Blitz FIDE tournaments
October 27 and 30, there will be two fide blitz tournaments. All details will be announced soon.
November 3, there will be a football friendly match. All details will be announced soon.
Visit to Monreale
Palermo, the Sicilian capital, called the “Kingdom of the sun” by invading Normans in the 12th century, has been a cultural melting pot since Phoenicians and Greeks fought over it in the 5th and 6th centuries BC. Sitting close to where Europe ends and Africa begins, Palermo bears the scars – and echoes the glories – of centuries of domination. Once Roman, Byzantine, Arab, Norman and ultimately Italian – unified with the mainland only in 1861 – it has a relatively recent “made in Italy” identity. And in 2018 it basked under the banner of Italian Capital of Culture, hosting the prestigious Manifesta contemporary art biennale and helping regenerate its waterfront.
STREET FOOD BONANZA
Palermo is proud of its Arabic origins, going back to the 8th century, and its three main markets, Capo, Vucciria and Ballarò, are reminiscent of Arab souks. The abundance and variety of food, and their theatrical vendors, give Palermo’s markets a distinct attitude. Touring them can be a bit daunting, so try a street food tour with Streaty. The price includes a passaporto del mangione (glutton’s passport), a certificate awarded to those who manage to eat their way to the end of the tour. Rick Stein apparently did it.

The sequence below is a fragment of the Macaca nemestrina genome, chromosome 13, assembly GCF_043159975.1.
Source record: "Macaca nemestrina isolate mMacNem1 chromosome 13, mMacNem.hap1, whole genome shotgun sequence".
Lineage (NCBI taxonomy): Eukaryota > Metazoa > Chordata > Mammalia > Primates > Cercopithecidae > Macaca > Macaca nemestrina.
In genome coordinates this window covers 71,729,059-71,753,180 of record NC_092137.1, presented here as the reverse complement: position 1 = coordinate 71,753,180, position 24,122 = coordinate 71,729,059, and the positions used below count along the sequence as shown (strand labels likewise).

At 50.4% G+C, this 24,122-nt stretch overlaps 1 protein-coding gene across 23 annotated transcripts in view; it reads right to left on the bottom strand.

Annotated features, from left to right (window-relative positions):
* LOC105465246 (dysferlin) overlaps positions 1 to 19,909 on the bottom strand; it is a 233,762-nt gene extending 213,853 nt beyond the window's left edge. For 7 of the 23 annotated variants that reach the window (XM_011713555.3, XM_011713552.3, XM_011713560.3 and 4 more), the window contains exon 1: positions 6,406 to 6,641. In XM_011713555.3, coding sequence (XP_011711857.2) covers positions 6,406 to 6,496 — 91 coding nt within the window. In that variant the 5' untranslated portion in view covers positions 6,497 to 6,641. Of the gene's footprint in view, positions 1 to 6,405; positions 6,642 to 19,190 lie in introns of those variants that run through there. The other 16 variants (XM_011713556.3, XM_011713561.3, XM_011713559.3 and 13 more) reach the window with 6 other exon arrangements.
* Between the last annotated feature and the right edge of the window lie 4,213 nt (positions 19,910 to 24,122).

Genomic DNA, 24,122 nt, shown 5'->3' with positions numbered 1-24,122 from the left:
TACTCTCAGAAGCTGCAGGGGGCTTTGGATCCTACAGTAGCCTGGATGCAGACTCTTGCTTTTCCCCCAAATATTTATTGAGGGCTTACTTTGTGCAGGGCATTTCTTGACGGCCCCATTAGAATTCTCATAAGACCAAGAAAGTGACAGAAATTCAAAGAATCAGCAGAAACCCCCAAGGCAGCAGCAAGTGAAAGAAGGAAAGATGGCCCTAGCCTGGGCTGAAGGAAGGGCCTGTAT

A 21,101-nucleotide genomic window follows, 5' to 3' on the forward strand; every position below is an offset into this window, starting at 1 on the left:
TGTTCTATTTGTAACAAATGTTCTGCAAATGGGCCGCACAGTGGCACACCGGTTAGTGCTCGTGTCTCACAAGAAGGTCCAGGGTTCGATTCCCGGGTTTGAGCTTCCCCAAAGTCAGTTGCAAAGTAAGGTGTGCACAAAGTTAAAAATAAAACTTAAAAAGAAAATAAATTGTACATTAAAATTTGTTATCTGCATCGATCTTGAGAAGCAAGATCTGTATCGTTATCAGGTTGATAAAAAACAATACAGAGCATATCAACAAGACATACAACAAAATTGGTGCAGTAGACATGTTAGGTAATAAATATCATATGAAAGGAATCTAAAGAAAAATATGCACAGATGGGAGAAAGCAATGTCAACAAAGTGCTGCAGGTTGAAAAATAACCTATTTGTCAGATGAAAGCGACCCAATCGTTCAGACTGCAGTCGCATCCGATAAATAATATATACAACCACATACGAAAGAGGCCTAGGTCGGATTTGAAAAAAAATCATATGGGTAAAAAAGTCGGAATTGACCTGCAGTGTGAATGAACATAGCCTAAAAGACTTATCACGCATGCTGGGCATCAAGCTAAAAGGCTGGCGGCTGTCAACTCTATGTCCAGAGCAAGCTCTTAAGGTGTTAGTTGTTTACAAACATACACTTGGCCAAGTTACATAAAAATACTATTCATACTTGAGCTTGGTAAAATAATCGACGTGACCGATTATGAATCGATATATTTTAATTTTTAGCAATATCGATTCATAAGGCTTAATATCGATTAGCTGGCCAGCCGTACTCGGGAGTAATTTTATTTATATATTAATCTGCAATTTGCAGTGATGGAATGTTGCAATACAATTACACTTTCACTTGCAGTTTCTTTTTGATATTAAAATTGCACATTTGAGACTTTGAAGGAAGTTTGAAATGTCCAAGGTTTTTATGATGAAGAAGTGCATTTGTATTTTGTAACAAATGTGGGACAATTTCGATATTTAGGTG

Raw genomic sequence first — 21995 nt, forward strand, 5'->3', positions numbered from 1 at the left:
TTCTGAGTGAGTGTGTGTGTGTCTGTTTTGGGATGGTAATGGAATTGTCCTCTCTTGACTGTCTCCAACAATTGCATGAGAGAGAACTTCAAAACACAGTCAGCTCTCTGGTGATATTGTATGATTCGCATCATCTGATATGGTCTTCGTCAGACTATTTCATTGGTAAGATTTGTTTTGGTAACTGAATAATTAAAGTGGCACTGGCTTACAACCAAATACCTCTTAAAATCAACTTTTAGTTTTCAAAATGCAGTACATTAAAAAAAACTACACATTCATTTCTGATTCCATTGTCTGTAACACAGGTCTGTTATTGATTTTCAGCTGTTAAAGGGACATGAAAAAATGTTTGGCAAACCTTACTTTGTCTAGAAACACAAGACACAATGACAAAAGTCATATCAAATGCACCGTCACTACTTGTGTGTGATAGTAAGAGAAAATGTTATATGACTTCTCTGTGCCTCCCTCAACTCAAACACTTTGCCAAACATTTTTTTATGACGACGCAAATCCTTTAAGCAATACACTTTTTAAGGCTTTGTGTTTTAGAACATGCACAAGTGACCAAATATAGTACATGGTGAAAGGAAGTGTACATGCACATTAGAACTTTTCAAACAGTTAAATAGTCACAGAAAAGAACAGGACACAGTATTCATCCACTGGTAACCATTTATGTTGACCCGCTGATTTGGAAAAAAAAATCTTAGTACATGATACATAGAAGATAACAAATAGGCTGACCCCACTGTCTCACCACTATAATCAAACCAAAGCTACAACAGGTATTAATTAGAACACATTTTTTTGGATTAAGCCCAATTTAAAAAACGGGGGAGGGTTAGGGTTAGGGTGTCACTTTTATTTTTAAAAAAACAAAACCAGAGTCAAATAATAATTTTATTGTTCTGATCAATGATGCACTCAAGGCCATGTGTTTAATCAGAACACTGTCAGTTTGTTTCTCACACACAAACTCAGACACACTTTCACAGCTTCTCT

At the intersection of Via Maqueda and Corso Vittorio Emanuele is Piazza Vigliena, whose four baroque corners mark the centre of the historic quarter, locally known as Quattro Canti. Immediately south and east is grandiose Piazza Pretoria, also known as Piazza della Vergogna, the square of shame, for the thoroughly naked statues of nymphs, tritons and leaping river gods (senza veli, without veils) adorning the magnificent circular fountain in front of the Palazzo Pretorio (City Hall). In the streets around are stunning 12th-century churches, Arab-Norman Chiesa Santa Maria dell’ Ammiraglio, Chiesa Capitolare di San Cataldo with its distinct faded red domes, and the baroque 16th-century Chiesa di Santa Caterina.